Plans for Hinkley Point are creating turmoil within EDF, which also needs to spend €50 billion ($56.5 billion) to renovate its network of French nuclear reactors by 2025. In March, EDF’s chief financial officer quit rather than continue with the U.K. project. Ratings agencies have warned of a possible credit downgrade, and employee unions are threatening to strike. Private investors, who own 15 percent of EDF shares, are spooked: The stock is down 50 percent over the past year. On April 22, EDF said it plans to sell €4 billion in new shares to raise cash. News of the plan caused shares to drop even further. Even in France, says Simon Taylor a professor at Cambridge University’s Judge Business School who specializes in energy finance: “there are voices in the nuclear industry saying, ‘We must come up with a plan B.’ ”Public support for the project in Britain has fallen to 33 percent, down from 57 percent in 2013, according to a YouGov poll released on April 26 commissioned by New Nuclear Watch Europe, a pro-nuclear group. Britain can offset the closure of old nuclear and coal plants and put off the need for new reactors for another decade by increasing its investment in renewable energy, says Deepa Venkateswaran, a utility analyst at Sanford C. Bernstein in London. New, less expensive technologies might be developed to store energy from wind and solar, helping to ensure reliable supply. Building Hinkley Point now, she says, “is not make-or-break.” “The decision-makers on both sides (France and Britain) are totally underestimating” the risks, says Mycle Schneider, an independent nuclear analyst in Paris. “But the farther they go on, the more difficult it is to pull out.”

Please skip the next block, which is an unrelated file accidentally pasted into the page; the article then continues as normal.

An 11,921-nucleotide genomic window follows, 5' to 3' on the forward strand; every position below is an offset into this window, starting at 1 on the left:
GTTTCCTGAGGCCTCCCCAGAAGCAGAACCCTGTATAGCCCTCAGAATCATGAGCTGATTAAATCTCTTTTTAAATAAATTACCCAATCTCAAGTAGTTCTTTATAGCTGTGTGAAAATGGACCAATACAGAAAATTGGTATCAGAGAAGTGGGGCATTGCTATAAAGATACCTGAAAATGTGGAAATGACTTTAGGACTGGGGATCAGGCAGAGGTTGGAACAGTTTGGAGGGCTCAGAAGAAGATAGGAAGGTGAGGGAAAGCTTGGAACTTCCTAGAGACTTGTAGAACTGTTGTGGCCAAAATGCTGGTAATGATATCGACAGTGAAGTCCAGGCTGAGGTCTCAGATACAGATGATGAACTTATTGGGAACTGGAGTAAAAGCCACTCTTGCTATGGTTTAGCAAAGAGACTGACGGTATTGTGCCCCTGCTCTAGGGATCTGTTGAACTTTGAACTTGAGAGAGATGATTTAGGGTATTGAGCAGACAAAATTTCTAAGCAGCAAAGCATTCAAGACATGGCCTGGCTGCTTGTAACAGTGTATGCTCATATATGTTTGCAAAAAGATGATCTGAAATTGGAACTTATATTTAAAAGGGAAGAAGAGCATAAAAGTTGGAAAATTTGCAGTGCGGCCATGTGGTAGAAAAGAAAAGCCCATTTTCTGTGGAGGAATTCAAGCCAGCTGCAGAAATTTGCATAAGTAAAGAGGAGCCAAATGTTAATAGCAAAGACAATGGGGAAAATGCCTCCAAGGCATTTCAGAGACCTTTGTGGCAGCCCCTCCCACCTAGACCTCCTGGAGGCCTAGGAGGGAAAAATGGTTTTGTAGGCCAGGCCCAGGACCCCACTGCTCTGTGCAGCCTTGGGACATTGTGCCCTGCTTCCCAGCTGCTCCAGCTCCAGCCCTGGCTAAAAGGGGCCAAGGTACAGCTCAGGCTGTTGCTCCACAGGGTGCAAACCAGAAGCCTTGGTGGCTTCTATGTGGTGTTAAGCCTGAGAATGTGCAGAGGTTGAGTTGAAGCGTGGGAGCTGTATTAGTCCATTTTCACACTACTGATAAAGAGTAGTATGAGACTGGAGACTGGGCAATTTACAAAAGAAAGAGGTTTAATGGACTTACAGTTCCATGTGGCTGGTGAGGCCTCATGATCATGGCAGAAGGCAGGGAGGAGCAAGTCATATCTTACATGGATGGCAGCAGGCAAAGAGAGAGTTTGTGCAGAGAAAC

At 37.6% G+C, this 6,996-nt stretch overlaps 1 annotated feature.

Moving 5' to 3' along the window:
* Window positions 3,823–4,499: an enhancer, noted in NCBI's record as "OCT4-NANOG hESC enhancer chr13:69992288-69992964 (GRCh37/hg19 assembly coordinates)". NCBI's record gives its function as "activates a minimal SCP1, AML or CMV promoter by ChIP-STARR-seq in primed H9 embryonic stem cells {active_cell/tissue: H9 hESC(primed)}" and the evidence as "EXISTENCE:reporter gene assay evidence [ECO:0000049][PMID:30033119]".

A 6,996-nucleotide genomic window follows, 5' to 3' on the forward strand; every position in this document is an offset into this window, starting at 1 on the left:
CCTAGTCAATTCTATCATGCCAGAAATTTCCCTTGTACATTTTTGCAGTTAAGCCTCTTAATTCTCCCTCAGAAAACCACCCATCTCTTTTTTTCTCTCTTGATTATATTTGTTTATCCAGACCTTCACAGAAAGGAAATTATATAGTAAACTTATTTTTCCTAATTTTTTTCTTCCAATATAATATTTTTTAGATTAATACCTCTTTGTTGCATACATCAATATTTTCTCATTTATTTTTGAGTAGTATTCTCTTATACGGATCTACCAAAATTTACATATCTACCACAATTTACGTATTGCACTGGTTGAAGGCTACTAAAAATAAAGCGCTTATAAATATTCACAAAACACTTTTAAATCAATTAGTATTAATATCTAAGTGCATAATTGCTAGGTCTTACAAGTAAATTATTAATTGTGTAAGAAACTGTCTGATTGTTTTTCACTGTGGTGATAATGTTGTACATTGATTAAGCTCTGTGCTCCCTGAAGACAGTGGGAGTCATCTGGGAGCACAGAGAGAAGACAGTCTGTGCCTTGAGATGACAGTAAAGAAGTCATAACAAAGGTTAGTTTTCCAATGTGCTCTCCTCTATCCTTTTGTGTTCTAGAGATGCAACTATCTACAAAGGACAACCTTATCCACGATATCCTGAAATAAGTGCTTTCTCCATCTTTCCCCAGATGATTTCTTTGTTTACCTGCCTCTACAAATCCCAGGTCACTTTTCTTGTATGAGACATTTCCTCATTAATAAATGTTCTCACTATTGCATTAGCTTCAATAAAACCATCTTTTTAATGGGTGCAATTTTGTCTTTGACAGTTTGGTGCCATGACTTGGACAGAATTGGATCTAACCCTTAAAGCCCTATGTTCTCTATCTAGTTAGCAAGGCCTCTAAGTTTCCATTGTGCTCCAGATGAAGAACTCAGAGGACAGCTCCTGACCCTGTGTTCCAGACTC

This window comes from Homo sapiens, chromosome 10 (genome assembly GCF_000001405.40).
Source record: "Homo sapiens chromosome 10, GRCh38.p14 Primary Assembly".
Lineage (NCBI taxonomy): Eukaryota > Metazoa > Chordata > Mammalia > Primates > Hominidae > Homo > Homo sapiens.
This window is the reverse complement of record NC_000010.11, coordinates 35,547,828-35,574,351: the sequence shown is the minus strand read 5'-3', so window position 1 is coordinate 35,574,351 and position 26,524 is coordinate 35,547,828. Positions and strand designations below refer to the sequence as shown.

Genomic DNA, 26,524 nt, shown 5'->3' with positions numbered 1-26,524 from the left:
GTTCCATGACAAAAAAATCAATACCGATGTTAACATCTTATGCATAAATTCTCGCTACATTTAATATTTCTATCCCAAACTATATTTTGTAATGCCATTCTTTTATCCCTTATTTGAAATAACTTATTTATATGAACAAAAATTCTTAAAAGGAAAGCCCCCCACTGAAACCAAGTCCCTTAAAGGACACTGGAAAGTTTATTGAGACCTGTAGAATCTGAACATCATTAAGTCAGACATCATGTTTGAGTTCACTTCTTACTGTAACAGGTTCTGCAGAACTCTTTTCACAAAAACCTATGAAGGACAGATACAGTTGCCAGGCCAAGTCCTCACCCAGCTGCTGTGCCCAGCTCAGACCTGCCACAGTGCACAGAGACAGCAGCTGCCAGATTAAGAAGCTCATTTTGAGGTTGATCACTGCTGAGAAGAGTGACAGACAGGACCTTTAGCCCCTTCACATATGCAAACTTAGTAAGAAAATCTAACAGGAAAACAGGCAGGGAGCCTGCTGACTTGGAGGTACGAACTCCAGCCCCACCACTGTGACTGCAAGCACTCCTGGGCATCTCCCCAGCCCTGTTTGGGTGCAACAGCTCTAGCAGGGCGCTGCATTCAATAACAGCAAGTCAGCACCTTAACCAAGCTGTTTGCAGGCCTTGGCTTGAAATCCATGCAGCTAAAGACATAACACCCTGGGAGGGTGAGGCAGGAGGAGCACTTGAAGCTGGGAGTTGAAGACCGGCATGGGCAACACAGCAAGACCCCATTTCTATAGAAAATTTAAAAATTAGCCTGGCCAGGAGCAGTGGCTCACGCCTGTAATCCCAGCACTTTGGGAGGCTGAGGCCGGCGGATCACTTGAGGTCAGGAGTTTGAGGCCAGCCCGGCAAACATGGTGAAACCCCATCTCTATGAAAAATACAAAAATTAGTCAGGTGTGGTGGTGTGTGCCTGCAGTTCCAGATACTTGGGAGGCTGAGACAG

Bloomberg 29thApril 2016 read more »
EDF Energy continuously monitors public opinion towards nuclear energy, our nuclear power stations around the UK, and our nuclear new build project at Hinkley Point C. This research by independent polling company ICM Unlimited continues to indicate stable levels of support for the Hinkley Point C project, as well as existing nuclear power. A poll published by The Times (29th April 2016 ) on public support for Hinkley Point C only uses results collected on two separate dates, rather than a long term series of polling data. One of the dates chosen by their poll coincides with a particular spike in support for the project that followed the agreement with the UK Government on the Hinkley Point C Contract for Difference in October 2013. More accurate analysis requires multiple polling dates that can take into account short-term changes in support.
EDF Energy 29th April 2016 read more »